The other night heading home on a back road I was stopped in my travels as a Whippoorwill sat in the middle of my lane. I have always loved the sound of their calls and perfect camouflaged pattern. I was excited to be able to watch one out of their natural element so clearly for a few minutes. Unsure why he was so still in such an open and unsafe place, I stole the opportunity and waited with him for a moment before he flew into the field.

Sounds of a whippoorwill song on a warm spring or summer night is so comforting and peaceful to me. I felt blessed and lucky to see one so candidly. I hope you get the chance too one day, if you haven’t already.

A few facts about the Eastern Whippoorwill Click for more info, you wont be disappointed.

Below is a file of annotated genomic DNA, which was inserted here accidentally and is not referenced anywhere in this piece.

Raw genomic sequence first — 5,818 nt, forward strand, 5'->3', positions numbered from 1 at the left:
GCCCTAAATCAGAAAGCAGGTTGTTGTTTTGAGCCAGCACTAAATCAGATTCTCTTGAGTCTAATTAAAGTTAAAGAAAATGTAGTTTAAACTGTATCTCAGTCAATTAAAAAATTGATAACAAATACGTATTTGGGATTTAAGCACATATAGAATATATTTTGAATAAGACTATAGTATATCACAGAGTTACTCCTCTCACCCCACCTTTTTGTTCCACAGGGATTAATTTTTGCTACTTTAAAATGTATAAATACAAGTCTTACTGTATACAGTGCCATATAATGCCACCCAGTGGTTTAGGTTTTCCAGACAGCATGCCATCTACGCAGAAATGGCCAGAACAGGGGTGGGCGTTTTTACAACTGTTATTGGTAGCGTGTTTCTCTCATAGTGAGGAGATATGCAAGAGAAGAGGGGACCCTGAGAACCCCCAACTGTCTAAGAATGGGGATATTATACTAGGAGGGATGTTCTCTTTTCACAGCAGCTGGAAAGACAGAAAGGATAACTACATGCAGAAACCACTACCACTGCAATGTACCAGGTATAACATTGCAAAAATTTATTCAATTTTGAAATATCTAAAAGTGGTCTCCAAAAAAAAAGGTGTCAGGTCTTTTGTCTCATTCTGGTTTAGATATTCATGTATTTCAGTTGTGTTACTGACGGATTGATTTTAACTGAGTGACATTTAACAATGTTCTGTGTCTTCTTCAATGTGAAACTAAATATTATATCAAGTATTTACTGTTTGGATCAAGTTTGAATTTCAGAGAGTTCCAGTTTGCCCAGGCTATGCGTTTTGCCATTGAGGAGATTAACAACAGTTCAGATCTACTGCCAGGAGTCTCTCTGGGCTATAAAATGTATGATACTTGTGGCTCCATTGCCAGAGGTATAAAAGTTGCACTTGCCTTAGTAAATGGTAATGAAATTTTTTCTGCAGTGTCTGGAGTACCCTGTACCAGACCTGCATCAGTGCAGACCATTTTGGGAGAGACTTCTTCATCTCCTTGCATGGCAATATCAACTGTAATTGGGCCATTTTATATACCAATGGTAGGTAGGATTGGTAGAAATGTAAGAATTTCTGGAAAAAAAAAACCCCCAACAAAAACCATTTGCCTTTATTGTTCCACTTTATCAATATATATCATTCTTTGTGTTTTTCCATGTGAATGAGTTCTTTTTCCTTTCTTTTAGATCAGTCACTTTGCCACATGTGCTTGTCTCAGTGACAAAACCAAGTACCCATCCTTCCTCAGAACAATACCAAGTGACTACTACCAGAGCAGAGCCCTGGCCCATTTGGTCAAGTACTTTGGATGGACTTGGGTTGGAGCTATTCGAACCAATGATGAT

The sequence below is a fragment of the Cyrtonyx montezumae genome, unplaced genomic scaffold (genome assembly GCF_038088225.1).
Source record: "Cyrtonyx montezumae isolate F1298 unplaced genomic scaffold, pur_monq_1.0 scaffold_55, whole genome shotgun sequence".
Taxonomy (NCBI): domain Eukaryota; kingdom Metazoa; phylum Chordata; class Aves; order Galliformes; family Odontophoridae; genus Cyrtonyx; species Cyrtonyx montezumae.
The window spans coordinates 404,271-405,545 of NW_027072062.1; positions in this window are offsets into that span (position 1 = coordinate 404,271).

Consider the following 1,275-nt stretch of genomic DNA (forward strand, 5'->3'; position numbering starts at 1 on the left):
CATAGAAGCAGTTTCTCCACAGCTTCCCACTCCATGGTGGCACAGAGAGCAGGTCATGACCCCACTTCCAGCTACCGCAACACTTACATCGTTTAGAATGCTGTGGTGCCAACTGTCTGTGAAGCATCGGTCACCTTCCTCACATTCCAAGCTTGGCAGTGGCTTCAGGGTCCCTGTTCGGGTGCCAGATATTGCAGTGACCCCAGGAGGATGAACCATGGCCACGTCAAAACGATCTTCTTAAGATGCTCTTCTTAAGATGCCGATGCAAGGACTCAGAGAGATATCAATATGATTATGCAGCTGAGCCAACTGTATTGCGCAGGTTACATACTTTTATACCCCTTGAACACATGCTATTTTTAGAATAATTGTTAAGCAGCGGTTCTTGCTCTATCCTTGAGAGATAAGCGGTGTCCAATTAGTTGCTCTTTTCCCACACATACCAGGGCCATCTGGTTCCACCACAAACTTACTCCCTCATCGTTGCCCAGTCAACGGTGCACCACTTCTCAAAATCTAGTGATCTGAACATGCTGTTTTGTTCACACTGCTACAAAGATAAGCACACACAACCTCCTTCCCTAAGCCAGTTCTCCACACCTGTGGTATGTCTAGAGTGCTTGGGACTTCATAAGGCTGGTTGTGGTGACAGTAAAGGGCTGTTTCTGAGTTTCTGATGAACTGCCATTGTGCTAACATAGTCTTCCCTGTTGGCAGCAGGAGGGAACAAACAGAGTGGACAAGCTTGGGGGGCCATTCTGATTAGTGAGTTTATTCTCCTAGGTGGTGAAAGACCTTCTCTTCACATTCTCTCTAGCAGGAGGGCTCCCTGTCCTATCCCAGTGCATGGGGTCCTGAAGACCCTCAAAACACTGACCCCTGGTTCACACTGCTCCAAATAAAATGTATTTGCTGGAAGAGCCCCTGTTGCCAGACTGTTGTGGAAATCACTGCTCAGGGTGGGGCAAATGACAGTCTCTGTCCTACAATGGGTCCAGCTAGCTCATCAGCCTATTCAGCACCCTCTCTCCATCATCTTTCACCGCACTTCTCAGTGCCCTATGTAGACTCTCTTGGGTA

Conservation status: Numbers appear to have decreased over much of the east in recent decades

Habitat: Leafy woodlands. Breeds in rich moist woodlands

Feeding behavior: Forages at night, especially at dusk and dawn and on moonlit nights.

Diet: Insects. Feeds on night-flying insects

Nesting: Nesting activity may be timed so that adults are feeding young primarily on nights when moon is more than half full, when moonlight makes foraging easier for them. Male sings at night to defend territory and to attract a mate

Eggs: Two whitish, marked with brown and gray. Incubation is by both parents, 19-21 days




  1. Robyn Haynes says:

    What a treat! This bird reminds me of an Australian nightjar – the Tawny Frogmouth. I don’t think I’ve heard its call though.

    Liked by 1 person

    1. Noellie says:

      I will look the frogmouth up. 🙂 Thank you


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